MILWAUKEE A few hours before Monday's game against Cincinnati, Brewers manager Ron Roenicke took his usual, pre-game stroll through the team's clubhouse. This time though, he was surveying a team that had changed quite drastically since its last game at Miller Park.
Only pitchers Chris Narveson and Brandon Kintzler were injured the last time Milwaukee had laced up in its own clubhouse. But after the team's nine-game, 10-day road trip, in which four players left in four consecutive games, three players had joined them on the disabled list. And two of them, like Narveson, were now out for the season.
Now, Roenicke had plenty of new faces and lockers to look upon as he made his way around the room -- Brooks Conrad, Taylor Green, and Edwin Maysonet were all called up in the past week, taking the spot of Alex Gonzalez, Mat Gamel, and Carlos Gomez, who all were sent to the DL.
Roenicke smiled as he made his way around, joking with players and trying to keep the mood light. He knows multiple blows to the team's core in one week are liable to hurt morale, and Roenicke admitted the mood wasn't quite where he would want it to be one month into the season.
"Certainly not what I'd like it to be," Roenicke said. "My morale isn't what I'd like it to be because of the way we're playing, because of the injuries. The 15-day DL's, those aren't hard. That happens so much in baseball, and I know Gomez is going to be back and 100 percent when he comes back. But the season-ending ones really hurt. You just try to replace them and try to move on."
It's hard not to wonder if fate had been against last season's NL Central champs on their recent road trip. After Narveson's injury was discovered due to soreness following a start, the season-ending injuries to Gonzalez and Gamel were nothing less than freakish.
Gamel tore his ACL running for a foul ball, as he suddenly came up lame and in obvious pain at San Diego's Petco Park. Gonzalez, meanwhile, slid awkwardly into second base at San Francisco's AT&T Park, turning his right knee as his foot connected with the base.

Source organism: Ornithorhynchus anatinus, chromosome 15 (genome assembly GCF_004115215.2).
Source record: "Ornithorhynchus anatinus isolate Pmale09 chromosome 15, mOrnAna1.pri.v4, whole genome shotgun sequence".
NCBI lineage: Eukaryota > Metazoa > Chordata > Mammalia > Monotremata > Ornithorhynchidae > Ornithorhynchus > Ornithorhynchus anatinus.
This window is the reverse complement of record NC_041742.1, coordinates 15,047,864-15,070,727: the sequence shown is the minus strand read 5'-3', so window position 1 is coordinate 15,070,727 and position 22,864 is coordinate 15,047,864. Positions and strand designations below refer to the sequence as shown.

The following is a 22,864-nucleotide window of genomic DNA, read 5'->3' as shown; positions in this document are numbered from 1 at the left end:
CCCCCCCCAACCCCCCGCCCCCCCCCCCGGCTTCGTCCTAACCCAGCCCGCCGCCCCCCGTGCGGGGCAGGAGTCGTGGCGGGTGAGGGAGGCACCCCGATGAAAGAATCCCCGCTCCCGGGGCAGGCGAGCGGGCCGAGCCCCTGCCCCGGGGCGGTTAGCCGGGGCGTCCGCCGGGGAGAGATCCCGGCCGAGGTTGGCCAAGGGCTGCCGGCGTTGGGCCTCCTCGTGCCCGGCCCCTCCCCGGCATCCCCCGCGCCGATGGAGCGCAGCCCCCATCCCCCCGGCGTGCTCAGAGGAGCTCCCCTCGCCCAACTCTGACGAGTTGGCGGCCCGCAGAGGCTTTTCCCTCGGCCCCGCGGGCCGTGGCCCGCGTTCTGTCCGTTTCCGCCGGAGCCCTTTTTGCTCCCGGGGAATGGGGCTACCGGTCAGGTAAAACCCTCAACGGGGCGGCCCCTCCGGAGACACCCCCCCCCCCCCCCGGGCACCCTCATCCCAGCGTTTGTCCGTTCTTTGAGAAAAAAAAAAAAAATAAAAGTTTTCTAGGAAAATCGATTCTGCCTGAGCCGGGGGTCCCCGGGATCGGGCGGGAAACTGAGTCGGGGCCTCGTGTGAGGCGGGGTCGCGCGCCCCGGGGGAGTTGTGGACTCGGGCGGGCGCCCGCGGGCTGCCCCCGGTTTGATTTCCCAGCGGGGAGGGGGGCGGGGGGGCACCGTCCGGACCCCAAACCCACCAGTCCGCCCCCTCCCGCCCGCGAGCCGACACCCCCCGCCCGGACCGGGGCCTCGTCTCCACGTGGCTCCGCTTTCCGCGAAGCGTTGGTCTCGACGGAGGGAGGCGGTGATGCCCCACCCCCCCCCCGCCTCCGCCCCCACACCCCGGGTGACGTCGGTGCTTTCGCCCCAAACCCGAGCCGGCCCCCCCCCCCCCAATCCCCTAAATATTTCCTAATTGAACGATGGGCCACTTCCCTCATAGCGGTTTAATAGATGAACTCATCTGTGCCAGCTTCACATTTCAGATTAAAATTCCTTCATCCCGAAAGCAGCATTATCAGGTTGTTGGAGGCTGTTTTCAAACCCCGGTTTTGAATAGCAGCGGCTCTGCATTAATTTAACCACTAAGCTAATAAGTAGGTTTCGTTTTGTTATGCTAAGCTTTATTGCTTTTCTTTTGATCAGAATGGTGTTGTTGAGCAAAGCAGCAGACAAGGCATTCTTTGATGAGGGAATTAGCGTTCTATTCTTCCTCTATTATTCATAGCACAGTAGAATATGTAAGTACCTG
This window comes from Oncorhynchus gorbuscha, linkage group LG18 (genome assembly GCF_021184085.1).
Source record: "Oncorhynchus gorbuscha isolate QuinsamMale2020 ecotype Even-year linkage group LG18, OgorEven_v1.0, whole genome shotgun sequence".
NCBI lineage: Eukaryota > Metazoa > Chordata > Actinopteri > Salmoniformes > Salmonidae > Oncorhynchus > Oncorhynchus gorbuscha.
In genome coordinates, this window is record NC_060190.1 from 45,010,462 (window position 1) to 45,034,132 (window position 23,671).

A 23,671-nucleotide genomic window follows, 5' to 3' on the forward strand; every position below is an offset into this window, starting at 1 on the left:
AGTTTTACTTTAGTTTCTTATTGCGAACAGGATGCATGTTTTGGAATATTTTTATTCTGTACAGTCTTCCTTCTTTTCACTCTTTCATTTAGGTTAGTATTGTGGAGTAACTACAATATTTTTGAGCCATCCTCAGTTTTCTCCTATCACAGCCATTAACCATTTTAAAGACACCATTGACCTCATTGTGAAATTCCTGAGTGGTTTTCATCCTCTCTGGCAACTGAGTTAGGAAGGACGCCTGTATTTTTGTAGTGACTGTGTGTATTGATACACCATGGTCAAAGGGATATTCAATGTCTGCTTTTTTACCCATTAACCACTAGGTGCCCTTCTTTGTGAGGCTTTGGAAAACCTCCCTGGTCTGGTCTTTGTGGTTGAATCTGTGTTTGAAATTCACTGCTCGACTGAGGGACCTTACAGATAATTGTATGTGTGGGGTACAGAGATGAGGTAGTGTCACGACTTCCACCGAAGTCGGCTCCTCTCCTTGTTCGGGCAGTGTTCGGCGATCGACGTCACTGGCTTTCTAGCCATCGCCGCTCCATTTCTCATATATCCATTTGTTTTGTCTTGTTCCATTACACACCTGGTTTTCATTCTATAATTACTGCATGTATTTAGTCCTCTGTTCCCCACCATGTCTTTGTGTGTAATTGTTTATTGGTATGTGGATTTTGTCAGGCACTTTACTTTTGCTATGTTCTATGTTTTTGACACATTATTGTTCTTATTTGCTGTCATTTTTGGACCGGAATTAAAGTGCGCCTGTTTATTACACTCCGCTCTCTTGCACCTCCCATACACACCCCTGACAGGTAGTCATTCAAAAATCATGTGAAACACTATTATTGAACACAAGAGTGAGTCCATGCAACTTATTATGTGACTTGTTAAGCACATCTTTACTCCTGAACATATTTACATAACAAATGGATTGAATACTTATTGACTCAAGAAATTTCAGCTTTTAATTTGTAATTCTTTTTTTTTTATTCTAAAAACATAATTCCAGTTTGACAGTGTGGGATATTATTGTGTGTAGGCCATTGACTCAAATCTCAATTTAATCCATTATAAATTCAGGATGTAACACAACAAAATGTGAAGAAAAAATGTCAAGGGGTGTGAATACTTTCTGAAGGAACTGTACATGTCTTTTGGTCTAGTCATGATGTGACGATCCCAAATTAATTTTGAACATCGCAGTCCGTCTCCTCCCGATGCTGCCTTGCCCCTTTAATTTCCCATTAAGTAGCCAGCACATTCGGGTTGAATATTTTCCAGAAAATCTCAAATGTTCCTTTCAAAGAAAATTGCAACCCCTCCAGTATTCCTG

Shortstop Cesar Izturis, who is one of the many fill-ins to take on everyday roles in light of an injury this season, knew Gonzalez's injury had to be serious immediately, just by watching him from the dugout. Right then, he said, it was hard not to wonder why all of this was happening to the Brewers.
"You might have injuries, you have injuries every year, but not like that," Izturis said. "Not two key players. You have to ask "Why?" It's hard to understand. ... It's part of the game, but it's definitely hard."
"We're definitely a little bit snake-bitten," Roenicke said.
With that kind of bad luck striking all at once, the plans from here on out are piecemeal at best. Neither Travis Ishikawa nor Cesar Izturis, the two direct backups to Gamel and Gonzalez, are guys Roenicke would probably hope to trot out on an everyday basis. Both have been in that role before, but Ishikawa has limited experience as an everyday first baseman in San Francisco, and Izturis doesn't offer much offense and won't be able to play every day. Roenicke expects to rotate guys like Conrad, Green, and Maysonet in to lighten the load, as he holds out hope that one or more of them catch fire at the plate.
But even with the bevy of injuries all at once, Roenicke said the team's main problem hasn't even been health. In fact, it's been much simpler than that. With a lack of fire at the plate -- they have the third-worst average in baseball at .228 -- and on the mound -- the fourth-worst ERA in baseball at 4.88 -- even the healthy players have struggled to produce, he says.
"Regardless of who we have out there, if we don't do those things better, we're not going to have a good year," Roenicke said. "I know Alex was doing a great job for us offensively and I know Mat Gamel was doing a nice job for us offensively, but still, the bulk of (the lineup) needs to do better."
Maybe one of the Brewers fill-in players will become a breakout success. Or maybe a lack of firepower will convince Brewers GM Doug Melvin or owner Mark Attanasio to make a move earlier than they may have liked in the season. Down just five games, Milwaukee isn't in too much of a hurry to rush or hope for either of those options.
At this point though, with so much going against them, there's just one thing that can cure the Brewers recent brush with bad luck.
"You just have to win," second baseman Rickie Weeks said. "You can't do anything more than that. That's the way you keep spirits up. We have guys here that have gone down and the only thing that will try to ease that pain or take that pain away is to just win games. That's it."
But with a team that looks so different now with an influx of injuries, even this early in a long season, will this year's Brewers ever have the same look as last year's NL Central winners? According to Roenicke, there's still a chance.
"I know you have to overcome those things," Roenicke said. "I know even without those guys this team is still a good team, and we still have the good possibility to finish up where we want to finish."
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